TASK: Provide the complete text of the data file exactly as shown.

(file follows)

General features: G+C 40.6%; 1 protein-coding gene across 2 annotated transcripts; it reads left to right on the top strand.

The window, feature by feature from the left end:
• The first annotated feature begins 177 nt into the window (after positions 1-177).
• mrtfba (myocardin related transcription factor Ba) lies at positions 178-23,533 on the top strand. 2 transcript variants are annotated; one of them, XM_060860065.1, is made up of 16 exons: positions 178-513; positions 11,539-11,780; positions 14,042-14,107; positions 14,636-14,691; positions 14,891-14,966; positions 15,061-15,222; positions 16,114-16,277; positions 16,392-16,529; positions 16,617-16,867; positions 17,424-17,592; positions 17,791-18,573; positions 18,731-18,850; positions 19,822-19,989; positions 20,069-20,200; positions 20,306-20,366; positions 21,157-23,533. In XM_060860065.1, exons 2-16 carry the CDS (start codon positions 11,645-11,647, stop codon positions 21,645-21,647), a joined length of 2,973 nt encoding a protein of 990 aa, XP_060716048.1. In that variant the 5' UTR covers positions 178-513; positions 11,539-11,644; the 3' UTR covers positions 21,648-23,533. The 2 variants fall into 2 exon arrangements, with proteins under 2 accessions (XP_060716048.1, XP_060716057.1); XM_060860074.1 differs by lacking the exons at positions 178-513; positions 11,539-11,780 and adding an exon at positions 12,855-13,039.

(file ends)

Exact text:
General features: G+C 40.6%; 1 protein-coding gene across 2 annotated transcripts; it reads left to right on the top strand.

The window, feature by feature from the left end:
• The first annotated feature begins 177 nt into the window (after positions 1-177).
• mrtfba (myocardin related transcription factor Ba) lies at positions 178-23,533 on the top strand. 2 transcript variants are annotated; one of them, XM_060860065.1, is made up of 16 exons: positions 178-513; positions 11,539-11,780; positions 14,042-14,107; positions 14,636-14,691; positions 14,891-14,966; positions 15,061-15,222; positions 16,114-16,277; positions 16,392-16,529; positions 16,617-16,867; positions 17,424-17,592; positions 17,791-18,573; positions 18,731-18,850; positions 19,822-19,989; positions 20,069-20,200; positions 20,306-20,366; positions 21,157-23,533. In XM_060860065.1, exons 2-16 carry the CDS (start codon positions 11,645-11,647, stop codon positions 21,645-21,647), a joined length of 2,973 nt encoding a protein of 990 aa, XP_060716048.1. In that variant the 5' UTR covers positions 178-513; positions 11,539-11,644; the 3' UTR covers positions 21,648-23,533. The 2 variants fall into 2 exon arrangements, with proteins under 2 accessions (XP_060716048.1, XP_060716057.1); XM_060860074.1 differs by lacking the exons at positions 178-513; positions 11,539-11,780 and adding an exon at positions 12,855-13,039.